• New World Bank report urges us to ‘Turn Down The Heat’ before it’s too late

    turn down the heatAddressing the issue of climate change has become a top priority around the globe; world leaders are finally beginning to wake up to the reality that drastic changes need to be made if significant temperature increases by the end of the century are to be avoided. However, according to a report released by the World Bank on Sunday, it may all be too little too late.

    ‘Turn Down The Heat: Confronting the New Climate Normal’ is the latest of three reports, which focuses on the risks of climate change to development in three of the Word Bank regions; Latin America and the Caribbean (LAC), the Middle East and North Africa (MENA), and parts of Europe and Central Asia (ECA). While the report accentuates the immediacy of serious action required to prevent the world warming by 2°C, or 4°C in the more extreme scenarios, it concedes the fact that past and projected emissions from power plants, factories and cars have almost certainly committed the globe to an average temperature rise of almost 1.5 °C above pre-industrial times by 2050.

    The realities of a warmer world will be felt on a global scale, with Brazilian soybean production, for example, estimated to undergo a 30-70% decline in conjunction with a warming of 2°C. Heat extremes, food security, and social vulnerability are just some of the factors that will be strongly influenced by a warmer world, with the poor and underprivileged, and the elderly and youngest members of our society being among those most at risk. Negative impact on crop yields and widespread bleaching of coral reefs are cited as consequences of the current 0.8°C increase in temperature, and the report highlights the fact that a substantial part of the West Antarctic ice sheet, containing about one meter of sea-level rise equivalent in ice, is now in irreversible, unstable retreat.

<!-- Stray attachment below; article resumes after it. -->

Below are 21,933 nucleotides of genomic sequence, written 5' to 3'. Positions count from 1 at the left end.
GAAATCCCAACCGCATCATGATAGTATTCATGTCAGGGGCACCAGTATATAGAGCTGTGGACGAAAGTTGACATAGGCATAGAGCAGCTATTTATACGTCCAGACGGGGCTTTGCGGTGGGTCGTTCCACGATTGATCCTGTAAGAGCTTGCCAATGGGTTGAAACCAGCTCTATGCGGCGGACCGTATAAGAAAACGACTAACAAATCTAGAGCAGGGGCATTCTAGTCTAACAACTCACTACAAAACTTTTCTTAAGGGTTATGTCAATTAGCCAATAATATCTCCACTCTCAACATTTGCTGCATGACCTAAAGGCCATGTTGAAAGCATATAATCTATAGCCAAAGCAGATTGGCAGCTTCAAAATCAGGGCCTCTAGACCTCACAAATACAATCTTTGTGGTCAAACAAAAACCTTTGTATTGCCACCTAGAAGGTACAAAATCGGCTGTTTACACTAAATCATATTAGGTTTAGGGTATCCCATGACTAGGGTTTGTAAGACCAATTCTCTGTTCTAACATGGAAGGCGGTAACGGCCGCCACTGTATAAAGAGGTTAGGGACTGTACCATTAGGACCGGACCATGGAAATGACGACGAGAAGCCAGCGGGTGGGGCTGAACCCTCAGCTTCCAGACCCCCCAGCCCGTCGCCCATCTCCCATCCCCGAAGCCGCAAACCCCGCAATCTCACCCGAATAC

While the worst impacts of global warming could be avoided by significantly reducing greenhouse gas emissions, the take-home message of this latest report is undoubtedly that ‘…the time to act is now’.

    The full report is available for download on the World Bank website.

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